For traditional machine learning algorithms, the data scientist is responsible for supplying those features explicitly as part of the training data along with the label information. The algorithm can then learn interactions between features and the target classes in the training phase. Deep learning models, on the other hand, do not require explicit feature information, but learn features inherently without human intervention. This can result in large amounts of time saved which would have otherwise been spent on creating features. Deep networks owe the skill of automatic feature learning to their layered topology. As Yoshua Bengio, a frontrunner in deep learning research, explains in his article “Learning Deep Architectures for AI” (2009, pdf):

“Deep learning methods aim at learning feature hierarchies with features from higher levels of the hierarchy formed by the composition of lower-level features. Automatically learning features at multiple levels of abstraction allow a system to learn complex functions mapping the input to the output directly from data, without depending completely on human-crafted features.”

Source: Yoshua Bengio, Learning Deep Architectures for AI, 2009, pdf

In case of our image classifier that could mean, in a simplified overview:

  • First, the algorithm learns to detect edges appearing in the image.
  • Then, basic shapes and contours.
  • Then, it learns to recognize eyes, ears and other facial features,
  • followed by learning to detect the face.
  • And finally, combining the face with possibly other features, it can discriminate between the very abstract concepts of dogs and cats.


Hence, in a deep learning network, each layer of nodes trains on a distinct set of features based on the output from the previous layer. The further you progress within the layers, the more advanced the features your nodes can recognize, as they aggregate features learned in previous layers.

How to Choose the Number of Hidden Layers

Having introduced the rationale of the hidden layer, there is one question remaining: How many hidden layers do you include in a neural net? (See also this discussion on stackexchange)

The number of layers and the number of nodes in each hidden layer are the two main parameters that control the architecture and topology of the network. Now, if adding more layers allows for more abstract features to be learned by a network, wouldn’t it make sense to continue increasing the number of layers until we see no more significant reduction of the training error? Theoretically yes, but there are two main points to consider: First, increasing the number of layers increases computational costs as your model needs to learn more parameters. And second, when making your neutral networks deeper, the danger of overfitting gets higher. Overfitting describes when a model performs very well on the training data at hand, but its performance degrades on unseen data.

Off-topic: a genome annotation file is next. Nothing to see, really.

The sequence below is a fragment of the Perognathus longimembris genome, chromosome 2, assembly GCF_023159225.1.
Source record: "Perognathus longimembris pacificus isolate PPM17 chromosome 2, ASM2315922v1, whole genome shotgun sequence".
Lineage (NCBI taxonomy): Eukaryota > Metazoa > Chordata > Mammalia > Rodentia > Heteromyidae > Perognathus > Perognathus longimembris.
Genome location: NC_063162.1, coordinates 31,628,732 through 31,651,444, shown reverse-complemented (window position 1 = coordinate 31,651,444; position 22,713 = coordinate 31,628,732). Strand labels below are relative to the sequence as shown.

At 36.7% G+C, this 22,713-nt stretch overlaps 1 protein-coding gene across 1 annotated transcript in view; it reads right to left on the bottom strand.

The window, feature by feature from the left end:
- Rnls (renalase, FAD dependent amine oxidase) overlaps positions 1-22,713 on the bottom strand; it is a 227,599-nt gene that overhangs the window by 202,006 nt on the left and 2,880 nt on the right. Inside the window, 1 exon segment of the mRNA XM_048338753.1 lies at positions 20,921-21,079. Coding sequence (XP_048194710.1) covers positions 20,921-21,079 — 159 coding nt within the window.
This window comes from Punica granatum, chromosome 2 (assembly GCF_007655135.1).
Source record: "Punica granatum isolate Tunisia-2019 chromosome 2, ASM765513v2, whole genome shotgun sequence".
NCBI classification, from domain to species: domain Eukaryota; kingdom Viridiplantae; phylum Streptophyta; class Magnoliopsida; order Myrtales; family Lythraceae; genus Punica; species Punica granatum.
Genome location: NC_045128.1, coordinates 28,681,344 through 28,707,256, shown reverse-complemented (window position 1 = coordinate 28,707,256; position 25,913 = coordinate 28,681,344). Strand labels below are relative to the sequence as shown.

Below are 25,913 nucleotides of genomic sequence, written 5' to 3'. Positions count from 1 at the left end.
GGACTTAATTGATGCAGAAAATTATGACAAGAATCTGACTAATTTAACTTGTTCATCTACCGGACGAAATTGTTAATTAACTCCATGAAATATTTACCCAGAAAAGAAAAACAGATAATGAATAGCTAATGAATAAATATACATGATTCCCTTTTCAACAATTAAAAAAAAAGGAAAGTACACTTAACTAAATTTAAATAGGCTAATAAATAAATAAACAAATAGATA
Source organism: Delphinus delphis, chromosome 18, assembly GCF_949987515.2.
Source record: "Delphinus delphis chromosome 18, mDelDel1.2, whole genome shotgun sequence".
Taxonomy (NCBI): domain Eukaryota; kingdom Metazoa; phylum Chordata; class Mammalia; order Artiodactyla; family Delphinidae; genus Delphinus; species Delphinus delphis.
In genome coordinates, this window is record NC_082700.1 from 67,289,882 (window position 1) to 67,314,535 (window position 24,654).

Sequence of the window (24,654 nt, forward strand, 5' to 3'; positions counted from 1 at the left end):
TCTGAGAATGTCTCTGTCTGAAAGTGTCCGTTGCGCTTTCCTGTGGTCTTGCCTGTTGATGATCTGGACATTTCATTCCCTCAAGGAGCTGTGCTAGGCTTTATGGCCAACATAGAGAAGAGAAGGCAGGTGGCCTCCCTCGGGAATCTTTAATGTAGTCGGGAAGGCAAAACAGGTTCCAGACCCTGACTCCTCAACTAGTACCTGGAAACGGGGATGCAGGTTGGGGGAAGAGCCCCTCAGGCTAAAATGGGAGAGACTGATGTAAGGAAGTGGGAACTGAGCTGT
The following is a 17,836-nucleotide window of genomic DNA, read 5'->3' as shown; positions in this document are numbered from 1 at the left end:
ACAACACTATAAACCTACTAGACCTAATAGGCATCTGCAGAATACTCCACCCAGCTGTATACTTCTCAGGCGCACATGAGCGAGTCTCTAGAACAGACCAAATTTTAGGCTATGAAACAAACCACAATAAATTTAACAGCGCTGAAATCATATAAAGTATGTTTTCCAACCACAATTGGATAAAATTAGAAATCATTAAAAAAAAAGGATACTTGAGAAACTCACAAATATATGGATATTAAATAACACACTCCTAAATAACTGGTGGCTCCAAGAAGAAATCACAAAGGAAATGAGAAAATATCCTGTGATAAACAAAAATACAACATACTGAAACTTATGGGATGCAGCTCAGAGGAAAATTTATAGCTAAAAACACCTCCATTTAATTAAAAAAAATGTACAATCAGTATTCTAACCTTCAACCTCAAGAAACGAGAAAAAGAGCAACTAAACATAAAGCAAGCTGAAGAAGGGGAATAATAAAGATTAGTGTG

This effect occurs when the weights get adjusted in a way to “remember” the training data, but not in a way to learn the underlying feature interactions that are represented within the data. Hence, the answer is the same as in traditional machine learning: The number of layers and the number of nodes in each hidden layer are parameters that need to be tuned based on running many experiments and measuring the test error.

Drawbacks of Deep Learning

Given they are so powerful, you might ask why neural networks are not used for every machine learning problem. Well, they incur some drawbacks. We will discuss two of the most important drawbacks in this last section.

Resource consumption

Neural networks consume a whole lot of resources. The bigger neural networks get, the more complex they are, and hence more data and computation power are required to train them effectively.

For example, there is a famous dataset for handwritten numbers classification called “MNIST”, which consists of over 60,000 images of handwritten digits from 0 to 9. Shallow neural networks can learn and solve that problem in a reasonable time, but if you would compare that to how children learn these same ten different digits, they for sure are more efficient – they would not need to look at 60,000 images first. But neural networks are very data hungry and the deeper they get, the more data you need to feed them.

Limited explainability

Another problem is limited explainability: Since deep neural networks consist of thousands or even hundreds of thousands of neurons, it is hard to identify the one or the few neurons that were important for making a decision. This black box nature of neural networks makes their predictions hardly explainable. In business reality, however, it might be of high importance or even mandatory (e.g., for compliance) to explain why certain decisions were taken. As an example, it should be explainable why a neural network classifies debtors into “will fully repay” and “will default” in a credit scoring use case. In these scenarios, it might be a better choice to revert to machine learning algorithms that offer better transparency into how their predictions were made, like tree-based ensemble algorithms.


We would like to thank Stefan Morgenweck und Tobias Walter for their valuable contribution to this article.